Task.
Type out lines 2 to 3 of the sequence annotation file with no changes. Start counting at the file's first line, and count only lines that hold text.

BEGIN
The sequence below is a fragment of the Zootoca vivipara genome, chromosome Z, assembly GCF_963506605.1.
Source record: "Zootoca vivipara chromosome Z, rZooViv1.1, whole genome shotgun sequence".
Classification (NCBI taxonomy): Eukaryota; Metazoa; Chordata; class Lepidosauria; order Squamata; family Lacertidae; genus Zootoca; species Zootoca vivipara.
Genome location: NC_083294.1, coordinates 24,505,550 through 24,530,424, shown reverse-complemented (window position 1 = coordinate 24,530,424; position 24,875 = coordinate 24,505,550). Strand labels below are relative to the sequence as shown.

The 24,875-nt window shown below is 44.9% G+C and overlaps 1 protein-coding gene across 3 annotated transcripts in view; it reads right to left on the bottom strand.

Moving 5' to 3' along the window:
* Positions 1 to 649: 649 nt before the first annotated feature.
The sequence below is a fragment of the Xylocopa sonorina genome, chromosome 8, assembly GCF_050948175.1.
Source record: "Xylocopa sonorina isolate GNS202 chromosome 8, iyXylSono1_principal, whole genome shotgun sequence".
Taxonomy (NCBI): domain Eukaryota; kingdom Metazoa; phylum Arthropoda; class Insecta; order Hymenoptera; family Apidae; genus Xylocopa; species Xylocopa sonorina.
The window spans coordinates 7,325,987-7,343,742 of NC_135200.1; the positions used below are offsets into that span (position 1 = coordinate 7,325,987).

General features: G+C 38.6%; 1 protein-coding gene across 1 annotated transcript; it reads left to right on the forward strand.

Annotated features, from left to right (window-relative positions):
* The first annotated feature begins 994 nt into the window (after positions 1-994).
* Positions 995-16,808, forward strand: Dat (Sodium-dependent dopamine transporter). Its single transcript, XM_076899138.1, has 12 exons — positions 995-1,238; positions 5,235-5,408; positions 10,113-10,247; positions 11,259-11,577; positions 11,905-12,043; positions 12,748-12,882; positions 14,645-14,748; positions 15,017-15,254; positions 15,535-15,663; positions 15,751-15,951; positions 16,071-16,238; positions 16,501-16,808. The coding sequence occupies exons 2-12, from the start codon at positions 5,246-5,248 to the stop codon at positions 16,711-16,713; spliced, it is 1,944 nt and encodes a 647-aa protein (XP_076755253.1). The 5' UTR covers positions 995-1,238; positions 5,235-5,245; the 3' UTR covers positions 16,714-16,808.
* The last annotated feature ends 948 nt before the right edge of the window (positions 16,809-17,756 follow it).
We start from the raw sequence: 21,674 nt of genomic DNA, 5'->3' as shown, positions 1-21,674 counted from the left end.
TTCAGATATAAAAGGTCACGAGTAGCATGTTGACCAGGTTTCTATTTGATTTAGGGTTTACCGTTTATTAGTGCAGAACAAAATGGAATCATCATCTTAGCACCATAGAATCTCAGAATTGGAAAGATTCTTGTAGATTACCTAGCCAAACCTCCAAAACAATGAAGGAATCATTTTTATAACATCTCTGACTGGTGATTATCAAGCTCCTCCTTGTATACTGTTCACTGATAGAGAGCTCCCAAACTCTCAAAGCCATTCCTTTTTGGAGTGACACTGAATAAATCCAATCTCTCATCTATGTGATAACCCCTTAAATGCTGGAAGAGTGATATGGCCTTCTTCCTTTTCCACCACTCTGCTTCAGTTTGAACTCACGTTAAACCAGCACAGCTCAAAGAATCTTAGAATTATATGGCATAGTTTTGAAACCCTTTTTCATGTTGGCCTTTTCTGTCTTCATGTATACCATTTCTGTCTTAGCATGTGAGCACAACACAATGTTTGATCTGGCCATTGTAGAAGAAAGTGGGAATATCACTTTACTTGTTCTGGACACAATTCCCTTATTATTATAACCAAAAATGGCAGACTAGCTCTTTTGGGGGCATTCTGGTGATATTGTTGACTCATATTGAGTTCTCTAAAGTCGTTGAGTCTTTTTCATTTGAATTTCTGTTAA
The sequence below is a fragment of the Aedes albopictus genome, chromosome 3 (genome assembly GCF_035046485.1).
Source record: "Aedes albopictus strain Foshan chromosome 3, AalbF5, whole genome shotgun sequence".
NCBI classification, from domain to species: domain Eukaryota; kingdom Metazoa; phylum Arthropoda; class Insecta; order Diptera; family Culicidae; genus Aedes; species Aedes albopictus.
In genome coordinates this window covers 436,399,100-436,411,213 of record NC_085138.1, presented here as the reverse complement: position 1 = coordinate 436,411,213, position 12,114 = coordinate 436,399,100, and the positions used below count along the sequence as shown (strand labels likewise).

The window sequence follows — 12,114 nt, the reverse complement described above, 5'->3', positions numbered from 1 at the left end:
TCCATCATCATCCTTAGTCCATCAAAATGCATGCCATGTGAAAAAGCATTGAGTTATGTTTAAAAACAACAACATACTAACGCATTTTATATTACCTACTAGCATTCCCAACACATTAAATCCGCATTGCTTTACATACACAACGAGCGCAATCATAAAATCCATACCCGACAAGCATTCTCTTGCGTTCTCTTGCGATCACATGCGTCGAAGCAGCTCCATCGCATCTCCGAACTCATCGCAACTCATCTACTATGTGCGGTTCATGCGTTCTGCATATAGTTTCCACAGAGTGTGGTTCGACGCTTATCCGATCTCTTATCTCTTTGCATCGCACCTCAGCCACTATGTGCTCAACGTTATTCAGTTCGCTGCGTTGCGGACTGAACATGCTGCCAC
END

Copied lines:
Source record: "Zootoca vivipara chromosome Z, rZooViv1.1, whole genome shotgun sequence".
Classification (NCBI taxonomy): Eukaryota; Metazoa; Chordata; class Lepidosauria; order Squamata; family Lacertidae; genus Zootoca; species Zootoca vivipara.